While the pacing for the novel wasn’t the fastest, it still worked well for this story.  It’s kind of a slow burn to find out what really happened to the King, but there are so many twists and turns along the way that it really effectively keeps the suspense building. There were a couple of jaw dropping twists, in particular, near the end that have left me anxiously awaiting the next book in the series.

I think my favorite part of the story is the way the author has crafted her characters.  There are lots of complicated characters and relationships, and who’s good and who’s bad, isn’t always obvious.  Morally gray characters abound, which always makes for a great read for me.  There’s also some interesting sibling dynamics within Hesina’s own family that I very much enjoyed reading about.

Overall, I was very impressed with Joan He’s debut.  Equal parts epic fantasy, murder mystery, and coming of age story, Descendant of the Crane has a little something for everyone.
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It is hard to believe that DotC is Joan He’s debut novel. The story is so well-crafted that it feels like something made by a seasoned author, not someone who was a SENIOR in HIGH SCHOOL when she first started it. (It’s fine, I’m not jealous or questioning what I’ve done with my life…) The story quickly sucked me in, and I read this roughly 400-page novel in just a few days because I simply couldn’t put it down.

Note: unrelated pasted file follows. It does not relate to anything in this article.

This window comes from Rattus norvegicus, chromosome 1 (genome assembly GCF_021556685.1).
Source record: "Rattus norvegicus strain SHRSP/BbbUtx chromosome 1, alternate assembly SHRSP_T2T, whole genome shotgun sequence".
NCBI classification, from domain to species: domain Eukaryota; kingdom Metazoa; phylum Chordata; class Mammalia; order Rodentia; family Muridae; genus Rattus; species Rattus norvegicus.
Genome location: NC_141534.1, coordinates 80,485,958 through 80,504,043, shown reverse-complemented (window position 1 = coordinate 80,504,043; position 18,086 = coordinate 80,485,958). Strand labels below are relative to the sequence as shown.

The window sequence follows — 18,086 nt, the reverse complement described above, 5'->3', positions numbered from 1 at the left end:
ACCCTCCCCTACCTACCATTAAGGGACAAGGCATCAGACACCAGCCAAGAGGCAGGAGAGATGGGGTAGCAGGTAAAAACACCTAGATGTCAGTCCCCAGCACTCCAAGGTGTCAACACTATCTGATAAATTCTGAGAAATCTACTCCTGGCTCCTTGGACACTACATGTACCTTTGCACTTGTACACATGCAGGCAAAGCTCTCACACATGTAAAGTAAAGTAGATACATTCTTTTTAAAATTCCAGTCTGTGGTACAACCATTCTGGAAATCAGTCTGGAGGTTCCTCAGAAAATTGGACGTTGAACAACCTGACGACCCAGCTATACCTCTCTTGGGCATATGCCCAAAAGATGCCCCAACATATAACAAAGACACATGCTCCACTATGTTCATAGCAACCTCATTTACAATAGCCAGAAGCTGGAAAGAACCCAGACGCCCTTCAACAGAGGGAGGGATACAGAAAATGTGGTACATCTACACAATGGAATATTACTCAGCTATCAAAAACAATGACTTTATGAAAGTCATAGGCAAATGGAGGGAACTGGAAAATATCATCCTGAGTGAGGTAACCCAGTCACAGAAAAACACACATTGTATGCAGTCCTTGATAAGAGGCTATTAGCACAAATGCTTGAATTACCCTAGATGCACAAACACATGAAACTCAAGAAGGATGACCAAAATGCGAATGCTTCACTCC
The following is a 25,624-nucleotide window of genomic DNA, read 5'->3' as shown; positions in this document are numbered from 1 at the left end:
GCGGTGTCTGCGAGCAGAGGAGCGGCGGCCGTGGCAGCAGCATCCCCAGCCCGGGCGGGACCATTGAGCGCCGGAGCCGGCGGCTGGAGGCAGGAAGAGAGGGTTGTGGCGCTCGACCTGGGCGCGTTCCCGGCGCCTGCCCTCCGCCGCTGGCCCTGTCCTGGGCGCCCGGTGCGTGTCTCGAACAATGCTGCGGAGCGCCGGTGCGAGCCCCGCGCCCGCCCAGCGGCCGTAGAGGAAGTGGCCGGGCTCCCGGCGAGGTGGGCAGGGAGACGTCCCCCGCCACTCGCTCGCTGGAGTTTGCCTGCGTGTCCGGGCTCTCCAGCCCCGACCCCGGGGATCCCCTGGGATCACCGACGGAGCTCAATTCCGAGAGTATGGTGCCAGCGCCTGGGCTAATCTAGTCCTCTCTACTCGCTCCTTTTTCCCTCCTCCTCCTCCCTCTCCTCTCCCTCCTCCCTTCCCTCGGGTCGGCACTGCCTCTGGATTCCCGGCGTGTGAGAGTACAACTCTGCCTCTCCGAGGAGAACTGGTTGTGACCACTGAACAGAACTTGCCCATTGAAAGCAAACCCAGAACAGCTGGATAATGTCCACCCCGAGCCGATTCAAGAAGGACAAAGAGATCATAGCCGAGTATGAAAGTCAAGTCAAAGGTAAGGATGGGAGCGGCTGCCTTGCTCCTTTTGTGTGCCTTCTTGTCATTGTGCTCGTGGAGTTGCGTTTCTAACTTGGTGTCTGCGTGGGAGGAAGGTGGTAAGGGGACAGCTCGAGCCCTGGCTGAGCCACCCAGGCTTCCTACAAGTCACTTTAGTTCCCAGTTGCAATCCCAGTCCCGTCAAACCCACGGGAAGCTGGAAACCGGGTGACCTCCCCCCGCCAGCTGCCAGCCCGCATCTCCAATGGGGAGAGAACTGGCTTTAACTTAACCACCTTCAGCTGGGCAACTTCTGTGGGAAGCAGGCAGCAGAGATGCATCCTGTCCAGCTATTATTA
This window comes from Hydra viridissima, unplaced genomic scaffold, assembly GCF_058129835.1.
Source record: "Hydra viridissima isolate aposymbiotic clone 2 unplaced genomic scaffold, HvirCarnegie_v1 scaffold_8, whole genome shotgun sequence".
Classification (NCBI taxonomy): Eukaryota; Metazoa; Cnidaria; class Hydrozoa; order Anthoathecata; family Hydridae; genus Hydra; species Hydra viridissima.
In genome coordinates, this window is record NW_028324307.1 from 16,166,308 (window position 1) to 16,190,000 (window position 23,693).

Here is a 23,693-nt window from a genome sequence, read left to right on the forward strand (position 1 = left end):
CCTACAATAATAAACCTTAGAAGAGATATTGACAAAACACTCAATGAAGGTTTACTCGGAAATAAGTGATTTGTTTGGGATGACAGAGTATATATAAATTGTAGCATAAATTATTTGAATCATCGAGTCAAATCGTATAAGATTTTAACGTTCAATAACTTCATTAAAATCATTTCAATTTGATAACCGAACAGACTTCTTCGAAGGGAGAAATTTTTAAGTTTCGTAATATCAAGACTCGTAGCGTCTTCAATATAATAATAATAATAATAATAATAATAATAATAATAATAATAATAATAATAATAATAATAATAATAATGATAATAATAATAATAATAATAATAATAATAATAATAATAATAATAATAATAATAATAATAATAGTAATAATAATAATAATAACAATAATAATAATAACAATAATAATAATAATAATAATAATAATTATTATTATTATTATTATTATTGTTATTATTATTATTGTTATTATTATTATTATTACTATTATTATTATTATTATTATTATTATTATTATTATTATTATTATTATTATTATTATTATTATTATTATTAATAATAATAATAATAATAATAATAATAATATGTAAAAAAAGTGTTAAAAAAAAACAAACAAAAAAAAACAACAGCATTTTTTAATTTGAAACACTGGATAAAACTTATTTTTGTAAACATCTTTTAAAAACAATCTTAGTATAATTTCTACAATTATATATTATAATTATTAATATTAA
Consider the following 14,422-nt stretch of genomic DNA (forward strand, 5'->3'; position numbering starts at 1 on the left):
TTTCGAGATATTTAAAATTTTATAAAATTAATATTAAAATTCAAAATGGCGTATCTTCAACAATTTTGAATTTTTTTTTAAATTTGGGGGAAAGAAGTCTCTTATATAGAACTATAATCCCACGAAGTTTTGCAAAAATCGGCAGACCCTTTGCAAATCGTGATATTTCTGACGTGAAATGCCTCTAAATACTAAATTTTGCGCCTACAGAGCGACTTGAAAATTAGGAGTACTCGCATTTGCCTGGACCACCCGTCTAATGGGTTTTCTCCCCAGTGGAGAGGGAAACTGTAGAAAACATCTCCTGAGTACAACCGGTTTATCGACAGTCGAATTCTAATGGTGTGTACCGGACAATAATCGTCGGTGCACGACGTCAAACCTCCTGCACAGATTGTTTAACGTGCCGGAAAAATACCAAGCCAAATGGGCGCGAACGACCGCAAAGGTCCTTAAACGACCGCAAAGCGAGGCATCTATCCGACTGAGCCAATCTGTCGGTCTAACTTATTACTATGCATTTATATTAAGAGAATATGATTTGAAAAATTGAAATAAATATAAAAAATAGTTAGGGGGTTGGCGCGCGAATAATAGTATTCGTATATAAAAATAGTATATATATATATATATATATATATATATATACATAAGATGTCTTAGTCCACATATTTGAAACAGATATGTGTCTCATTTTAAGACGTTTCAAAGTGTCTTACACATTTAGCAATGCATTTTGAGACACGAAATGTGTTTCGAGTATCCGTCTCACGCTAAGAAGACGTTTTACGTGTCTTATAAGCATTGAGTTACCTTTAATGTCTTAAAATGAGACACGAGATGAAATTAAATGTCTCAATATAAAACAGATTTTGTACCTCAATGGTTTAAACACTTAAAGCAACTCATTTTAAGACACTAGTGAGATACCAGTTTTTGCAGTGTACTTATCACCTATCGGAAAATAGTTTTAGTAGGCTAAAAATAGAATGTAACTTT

Descendant of the Crane takes place in a Chinese-inspired fantasy country called Yan. Joan carefully and cleverly builds this world layer by layer, giving us all the information we need without dumping in chunks of expository text. As the main character, Hesina, learns about being queen of Yan, we naturally learn more about the country itself. There are a few times when it seems like Hesina gets a little nostalgic solely for the benefit of telling the reader something about the world, but since Hesina’s father was killed, it also makes sense she’d be a little more reminiscent than usual. And I would always rather learn about the world through the eyes of an interesting character, rather than having a narrator drop in paragraphs of information.